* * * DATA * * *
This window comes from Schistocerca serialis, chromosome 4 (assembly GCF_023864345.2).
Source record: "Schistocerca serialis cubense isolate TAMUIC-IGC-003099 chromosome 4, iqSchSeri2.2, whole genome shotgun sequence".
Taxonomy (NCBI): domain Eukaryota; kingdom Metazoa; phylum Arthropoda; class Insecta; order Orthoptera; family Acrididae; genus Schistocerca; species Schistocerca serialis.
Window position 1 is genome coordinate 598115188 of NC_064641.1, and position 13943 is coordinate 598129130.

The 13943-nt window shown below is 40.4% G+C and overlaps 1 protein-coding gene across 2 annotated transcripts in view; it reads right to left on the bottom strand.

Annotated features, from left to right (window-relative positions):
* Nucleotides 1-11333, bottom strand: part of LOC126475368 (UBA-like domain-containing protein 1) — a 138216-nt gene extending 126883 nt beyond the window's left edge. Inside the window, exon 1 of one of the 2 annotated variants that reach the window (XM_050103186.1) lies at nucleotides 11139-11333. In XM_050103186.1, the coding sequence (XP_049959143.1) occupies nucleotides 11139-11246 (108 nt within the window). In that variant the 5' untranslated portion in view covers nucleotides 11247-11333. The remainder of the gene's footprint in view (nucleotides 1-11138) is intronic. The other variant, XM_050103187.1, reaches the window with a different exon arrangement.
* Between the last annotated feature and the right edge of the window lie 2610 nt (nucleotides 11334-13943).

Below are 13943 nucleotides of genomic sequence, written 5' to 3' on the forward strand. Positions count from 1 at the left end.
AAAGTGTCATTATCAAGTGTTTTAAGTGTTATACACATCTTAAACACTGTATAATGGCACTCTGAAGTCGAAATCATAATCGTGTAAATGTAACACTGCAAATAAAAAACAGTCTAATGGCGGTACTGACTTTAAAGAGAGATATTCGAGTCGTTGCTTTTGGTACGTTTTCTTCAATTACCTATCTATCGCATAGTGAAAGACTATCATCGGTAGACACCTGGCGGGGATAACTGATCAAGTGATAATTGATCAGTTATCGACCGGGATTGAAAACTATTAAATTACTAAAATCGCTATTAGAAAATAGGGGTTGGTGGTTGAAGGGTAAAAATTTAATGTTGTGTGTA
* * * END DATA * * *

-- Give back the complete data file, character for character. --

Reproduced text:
This window comes from Schistocerca serialis, chromosome 4 (assembly GCF_023864345.2).
Source record: "Schistocerca serialis cubense isolate TAMUIC-IGC-003099 chromosome 4, iqSchSeri2.2, whole genome shotgun sequence".
Taxonomy (NCBI): domain Eukaryota; kingdom Metazoa; phylum Arthropoda; class Insecta; order Orthoptera; family Acrididae; genus Schistocerca; species Schistocerca serialis.
Window position 1 is genome coordinate 598115188 of NC_064641.1, and position 13943 is coordinate 598129130.

The 13943-nt window shown below is 40.4% G+C and overlaps 1 protein-coding gene across 2 annotated transcripts in view; it reads right to left on the bottom strand.

Annotated features, from left to right (window-relative positions):
* Nucleotides 1-11333, bottom strand: part of LOC126475368 (UBA-like domain-containing protein 1) — a 138216-nt gene extending 126883 nt beyond the window's left edge. Inside the window, exon 1 of one of the 2 annotated variants that reach the window (XM_050103186.1) lies at nucleotides 11139-11333. In XM_050103186.1, the coding sequence (XP_049959143.1) occupies nucleotides 11139-11246 (108 nt within the window). In that variant the 5' untranslated portion in view covers nucleotides 11247-11333. The remainder of the gene's footprint in view (nucleotides 1-11138) is intronic. The other variant, XM_050103187.1, reaches the window with a different exon arrangement.
* Between the last annotated feature and the right edge of the window lie 2610 nt (nucleotides 11334-13943).

Below are 13943 nucleotides of genomic sequence, written 5' to 3' on the forward strand. Positions count from 1 at the left end.
AAAGTGTCATTATCAAGTGTTTTAAGTGTTATACACATCTTAAACACTGTATAATGGCACTCTGAAGTCGAAATCATAATCGTGTAAATGTAACACTGCAAATAAAAAACAGTCTAATGGCGGTACTGACTTTAAAGAGAGATATTCGAGTCGTTGCTTTTGGTACGTTTTCTTCAATTACCTATCTATCGCATAGTGAAAGACTATCATCGGTAGACACCTGGCGGGGATAACTGATCAAGTGATAATTGATCAGTTATCGACCGGGATTGAAAACTATTAAATTACTAAAATCGCTATTAGAAAATAGGGGTTGGTGGTTGAAGGGTAAAAATTTAATGTTGTGTGTA